By LP Hastings
By Michael Goldstein
By R. Scott Moxley
By Gustavo Arellano
By Gustavo Arellano
By Matt Coker
By Nick Schou
By Bethania Palma Markus
EXPATRIATES FOR BUSH
Mazatlan, Mexico, 6 p.m.
Paul and Joyce Petti spent Election Night some 1,500 miles south of the Huntington Beach precinct where they are registered to vote, scrunched into a corner of a tiny bar up a back alley in a tarnished section of Mazatlan's so-called Golden Zone. It would be hard to imagine a place farther removed from one of the most-intense presidential campaigns in U.S. history . . . if not for that ballot box sitting just a few feet away. "There has been so much interest in this election among our customers," says owner Maricha de Veselik, a Mexican woman who has turned the Saloon into a homey watering-hole-in-the-wall away from home for Mazatlan's community of American expatriates—including her husband. "So we decided to have a little election, too." When the waiter shows up at the Pettis' table, he brings a ballot. "Well, we already voted absentee," announces Joyce, a cinnamon blonde in her 60s with a personality as indefatigable as her sun-blasted skin. "But don't mind voting again," adds Paul, cutting short a gulp from a schooner of beer that glistened on his unruly moustache as he spoke. "We're enthusiastic about this election—can't you tell?" The Pettis are dressed in bright red, the better to show their political colors. Their fellow Republican friends showed up that way, too, although most of them weren't nearly as convivial. "We voted for Bush, of course—well, my husband Ted voted for both of us," says Nancy Rogers, a chatty Minnesotan who keeps chatting despite Ted's obvious disdain of reporters. "That doesn't make you too popular down here, where most people—Mexicans and Americans—just hate Bush, although Ted says that's because the Mexicans are non-confrontational and the Americans don't know what they are talking about." At this point, Ted grabs her arm and leans his mouth to her ear. "Shut up!" he says. And she does. Meanwhile, the bartender ignites a couple of TVs at each end of the room—FOX News on the left, of all places, and CNN on the right—and the election returns dribble in to cheers and groans and exuberant toasts and sullen pulls. Everybody came here from somewhere. Mike Smith sailed in from San Diego a few years ago on a boat that's since been impounded. Bob Howe staggered in from Idaho on a drunken bender that took seven years to subside. A former Mississippi riverboat pilot called Captain Moe came because he was tired of Kentucky and living in the Caribbean was too rich for his pension. "In some ways, being down here makes you feel separate from the craziness up in the States," says Captain Moe, "but the election makes a big difference when things like Social Security and Medicare are at stake. And then the war, of course. That makes me sick." But the Pettis sometimes feel as though they've never left Huntington Beach. "Heck, we've got DirectTV, so we can get all the Southern California channels—5, 9, 11, 13," says Joyce. "And I don't feel any less like an American, politically—I've always been a conservative," adds Paul, kind of chuckling as he continues, "I'm the kind of guy who thinks that after we finish in Iraq, well, we oughta go in and clean up Iran and Syria and North Korea, too. And then France!" The election at the Saloon mirrored pretty closely the real thing up north: Bush 49, Kerry 42, various others 15. (Dave Wielenga)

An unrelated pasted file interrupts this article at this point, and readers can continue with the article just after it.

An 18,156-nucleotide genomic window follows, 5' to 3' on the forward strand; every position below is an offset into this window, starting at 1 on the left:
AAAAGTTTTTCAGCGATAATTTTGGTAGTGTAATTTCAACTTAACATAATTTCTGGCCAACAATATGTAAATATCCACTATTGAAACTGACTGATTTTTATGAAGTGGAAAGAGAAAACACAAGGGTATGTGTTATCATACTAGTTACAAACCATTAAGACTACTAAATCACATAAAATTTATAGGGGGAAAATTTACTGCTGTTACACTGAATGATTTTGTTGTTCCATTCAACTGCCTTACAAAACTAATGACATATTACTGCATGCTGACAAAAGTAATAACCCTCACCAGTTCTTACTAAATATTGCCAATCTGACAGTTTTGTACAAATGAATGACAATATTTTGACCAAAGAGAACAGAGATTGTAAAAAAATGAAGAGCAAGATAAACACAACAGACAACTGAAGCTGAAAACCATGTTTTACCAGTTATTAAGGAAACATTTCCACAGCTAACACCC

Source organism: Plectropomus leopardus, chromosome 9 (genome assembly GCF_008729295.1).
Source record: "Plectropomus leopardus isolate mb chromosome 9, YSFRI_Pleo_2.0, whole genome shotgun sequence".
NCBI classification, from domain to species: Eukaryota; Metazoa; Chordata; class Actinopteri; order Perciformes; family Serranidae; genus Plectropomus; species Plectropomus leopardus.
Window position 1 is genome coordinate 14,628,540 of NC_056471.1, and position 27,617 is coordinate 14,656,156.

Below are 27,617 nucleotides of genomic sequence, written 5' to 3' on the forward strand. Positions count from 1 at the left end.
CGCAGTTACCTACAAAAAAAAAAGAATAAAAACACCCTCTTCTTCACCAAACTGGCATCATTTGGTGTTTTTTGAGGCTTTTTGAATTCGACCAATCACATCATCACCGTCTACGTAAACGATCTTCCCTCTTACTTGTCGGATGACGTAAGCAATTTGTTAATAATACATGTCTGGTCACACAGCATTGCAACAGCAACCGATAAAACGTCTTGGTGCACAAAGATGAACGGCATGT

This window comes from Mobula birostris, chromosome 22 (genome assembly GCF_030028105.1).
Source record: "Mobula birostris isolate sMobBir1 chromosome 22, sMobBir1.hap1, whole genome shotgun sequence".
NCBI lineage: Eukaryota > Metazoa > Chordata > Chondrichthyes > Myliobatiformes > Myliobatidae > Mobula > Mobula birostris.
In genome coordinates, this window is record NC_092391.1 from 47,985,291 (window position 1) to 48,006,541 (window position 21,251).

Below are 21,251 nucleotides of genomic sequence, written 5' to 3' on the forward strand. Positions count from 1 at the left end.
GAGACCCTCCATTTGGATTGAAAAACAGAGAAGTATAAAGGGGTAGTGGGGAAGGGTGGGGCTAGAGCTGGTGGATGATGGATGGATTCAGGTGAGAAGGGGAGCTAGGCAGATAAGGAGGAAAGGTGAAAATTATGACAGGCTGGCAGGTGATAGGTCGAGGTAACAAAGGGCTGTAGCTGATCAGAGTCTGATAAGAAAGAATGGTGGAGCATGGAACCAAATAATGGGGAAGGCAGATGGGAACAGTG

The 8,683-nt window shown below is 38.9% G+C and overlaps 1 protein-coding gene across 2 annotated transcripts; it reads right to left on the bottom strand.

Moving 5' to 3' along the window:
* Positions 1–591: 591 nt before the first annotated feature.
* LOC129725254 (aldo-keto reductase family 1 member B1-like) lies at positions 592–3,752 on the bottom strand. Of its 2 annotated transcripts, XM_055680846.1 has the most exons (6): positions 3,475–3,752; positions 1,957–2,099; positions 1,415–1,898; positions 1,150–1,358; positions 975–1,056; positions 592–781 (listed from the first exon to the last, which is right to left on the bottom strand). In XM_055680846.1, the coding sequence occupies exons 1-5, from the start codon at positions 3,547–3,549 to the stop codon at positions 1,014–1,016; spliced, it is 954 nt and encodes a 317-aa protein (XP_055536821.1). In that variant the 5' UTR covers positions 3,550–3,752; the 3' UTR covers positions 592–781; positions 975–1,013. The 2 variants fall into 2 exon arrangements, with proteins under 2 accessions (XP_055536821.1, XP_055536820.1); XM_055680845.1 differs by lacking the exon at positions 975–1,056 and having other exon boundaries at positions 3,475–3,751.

DRESSED FOR REPRESS
Anaheim, 7:27 p.m.
As I arrived at my polling place, the sweet old lady behind the table saw my shirt, grinned hugely and said, "Oh, I see you're wearing a President Bush shirt." She winked her approval. I leaned in, slightly opened my sweater and revealed the writing to the side of Bush's picture. "Actually," I pointed out, "it's a 'Not My President' shirt." You could almost hear the tinkle of her little heart breaking. Her grin turned into a grimace. "You must zip up that sweater. You can't wear that in here. It's against the rules." I asked her what rule forbids a T-shirt. "Tell her it's against the rules," she said to a fellow poll worker. "Tell her it's against the rules to advertise in here." She waved my ballot in a way that indicated I'd better zip up my sweater. I took my sweater off, took my ballot and voted. I won a battle but lost the war for free speech. (Nadia Afghani)
Placentia, 8 p.m.
Ryan Kenny walks into the Placentia City Council chambers, sits in the front row and promptly elbows city treasurer candidate Greg Sowards in the ribs. Kenny, son-in-law of Placentia Mayor Judy Dickinson, has already earned the enmity of Sowards since Kenny spent the majority of this fall illegally defacing Sowards' signs. But tonight, with his mother-in-law in danger of being booted out of office, the burly Kenny is itching for a fight with the fiftysomething man whose diligent research had exposed Dickinson's role in burdening Placentia with a $31 million debt. After a testy exchange, Sowards gets up and sits toward the back of the chambers; Kenny follows. When Sowards tries to leave his seat, Kenny rakes his sneakers against Sowards' shin. He nearly falls. I sit in the same row as the two. I ask Kenny to calm down. His nostrils flare as he cocks his black-cap-bedecked head toward me. "You shut up," he snarls. "Why should I?" I shoot back. "Shut your face," he repeats. "Come and make me." "You don't even want to try, man," Kenny sputters. "I'm twice your size." He quickly leaves the chambers and does not return. As for Dickinson? She spent most of the council meeting yelling at a mom whose son was run over by a car. (Gustavo Arellano)
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